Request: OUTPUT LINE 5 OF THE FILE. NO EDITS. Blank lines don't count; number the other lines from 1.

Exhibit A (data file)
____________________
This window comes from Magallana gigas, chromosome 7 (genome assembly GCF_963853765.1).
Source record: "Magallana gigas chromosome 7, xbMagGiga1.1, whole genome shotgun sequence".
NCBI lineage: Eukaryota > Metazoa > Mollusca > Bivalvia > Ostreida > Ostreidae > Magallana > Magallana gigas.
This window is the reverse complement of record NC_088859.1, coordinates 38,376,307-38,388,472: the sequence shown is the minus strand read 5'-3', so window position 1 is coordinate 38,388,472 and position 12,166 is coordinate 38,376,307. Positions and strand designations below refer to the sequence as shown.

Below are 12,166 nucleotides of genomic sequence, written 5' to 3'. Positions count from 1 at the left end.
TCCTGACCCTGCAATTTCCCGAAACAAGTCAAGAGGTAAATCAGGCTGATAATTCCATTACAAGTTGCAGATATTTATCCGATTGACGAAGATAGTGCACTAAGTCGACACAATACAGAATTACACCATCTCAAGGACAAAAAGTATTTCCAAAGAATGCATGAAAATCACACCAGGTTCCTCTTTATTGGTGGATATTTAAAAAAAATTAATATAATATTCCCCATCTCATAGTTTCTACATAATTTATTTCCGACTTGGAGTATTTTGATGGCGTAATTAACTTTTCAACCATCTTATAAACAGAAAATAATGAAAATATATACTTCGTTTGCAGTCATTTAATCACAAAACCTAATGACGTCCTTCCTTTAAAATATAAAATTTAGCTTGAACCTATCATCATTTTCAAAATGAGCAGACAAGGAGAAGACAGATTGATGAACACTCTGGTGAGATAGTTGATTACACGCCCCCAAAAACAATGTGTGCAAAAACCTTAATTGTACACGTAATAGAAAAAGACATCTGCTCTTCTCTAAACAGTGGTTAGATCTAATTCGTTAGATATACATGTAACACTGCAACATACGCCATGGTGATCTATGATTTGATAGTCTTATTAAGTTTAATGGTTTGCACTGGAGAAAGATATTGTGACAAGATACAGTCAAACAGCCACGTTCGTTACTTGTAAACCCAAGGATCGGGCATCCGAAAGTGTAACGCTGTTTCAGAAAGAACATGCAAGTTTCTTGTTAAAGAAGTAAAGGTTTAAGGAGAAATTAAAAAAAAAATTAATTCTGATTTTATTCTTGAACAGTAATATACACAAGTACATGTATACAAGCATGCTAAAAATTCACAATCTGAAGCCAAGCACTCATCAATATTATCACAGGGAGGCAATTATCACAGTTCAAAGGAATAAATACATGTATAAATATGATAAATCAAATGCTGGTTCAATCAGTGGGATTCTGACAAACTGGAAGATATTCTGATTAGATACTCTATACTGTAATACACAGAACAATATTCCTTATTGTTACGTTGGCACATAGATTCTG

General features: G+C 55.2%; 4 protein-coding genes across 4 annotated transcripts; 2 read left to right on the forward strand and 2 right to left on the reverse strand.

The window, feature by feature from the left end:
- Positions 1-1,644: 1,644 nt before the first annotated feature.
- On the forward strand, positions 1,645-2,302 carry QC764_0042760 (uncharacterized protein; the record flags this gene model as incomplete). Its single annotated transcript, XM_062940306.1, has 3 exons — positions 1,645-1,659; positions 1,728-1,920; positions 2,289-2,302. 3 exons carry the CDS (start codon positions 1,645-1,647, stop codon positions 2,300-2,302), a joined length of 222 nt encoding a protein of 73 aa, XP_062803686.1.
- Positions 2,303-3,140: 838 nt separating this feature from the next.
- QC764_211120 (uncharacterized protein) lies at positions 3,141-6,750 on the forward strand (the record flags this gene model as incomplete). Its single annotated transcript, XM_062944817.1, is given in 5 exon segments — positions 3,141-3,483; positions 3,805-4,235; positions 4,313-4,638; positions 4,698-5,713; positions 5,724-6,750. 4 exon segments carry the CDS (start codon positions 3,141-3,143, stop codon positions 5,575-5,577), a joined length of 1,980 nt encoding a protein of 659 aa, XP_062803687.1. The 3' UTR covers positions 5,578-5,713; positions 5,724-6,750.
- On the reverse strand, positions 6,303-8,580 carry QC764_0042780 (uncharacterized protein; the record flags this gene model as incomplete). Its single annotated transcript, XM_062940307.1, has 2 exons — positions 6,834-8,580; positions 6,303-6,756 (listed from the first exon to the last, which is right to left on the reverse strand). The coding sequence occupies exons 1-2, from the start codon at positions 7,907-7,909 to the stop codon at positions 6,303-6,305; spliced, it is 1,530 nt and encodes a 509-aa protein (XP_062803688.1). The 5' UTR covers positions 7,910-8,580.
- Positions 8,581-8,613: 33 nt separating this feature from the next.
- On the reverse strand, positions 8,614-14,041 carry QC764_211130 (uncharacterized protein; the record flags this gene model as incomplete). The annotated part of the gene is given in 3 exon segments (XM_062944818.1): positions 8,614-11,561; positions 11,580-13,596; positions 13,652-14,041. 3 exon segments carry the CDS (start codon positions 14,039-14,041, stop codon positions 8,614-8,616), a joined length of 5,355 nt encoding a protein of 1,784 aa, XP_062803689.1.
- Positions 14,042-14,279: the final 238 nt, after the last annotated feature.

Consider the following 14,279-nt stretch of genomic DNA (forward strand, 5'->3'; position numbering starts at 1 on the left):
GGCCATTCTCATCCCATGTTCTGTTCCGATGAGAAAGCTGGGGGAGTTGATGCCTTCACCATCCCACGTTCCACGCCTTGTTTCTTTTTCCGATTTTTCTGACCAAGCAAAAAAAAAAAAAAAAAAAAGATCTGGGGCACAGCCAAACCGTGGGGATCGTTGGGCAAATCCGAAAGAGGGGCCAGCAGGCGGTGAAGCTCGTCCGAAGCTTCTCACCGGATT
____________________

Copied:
Below are 12,166 nucleotides of genomic sequence, written 5' to 3'. Positions count from 1 at the left end.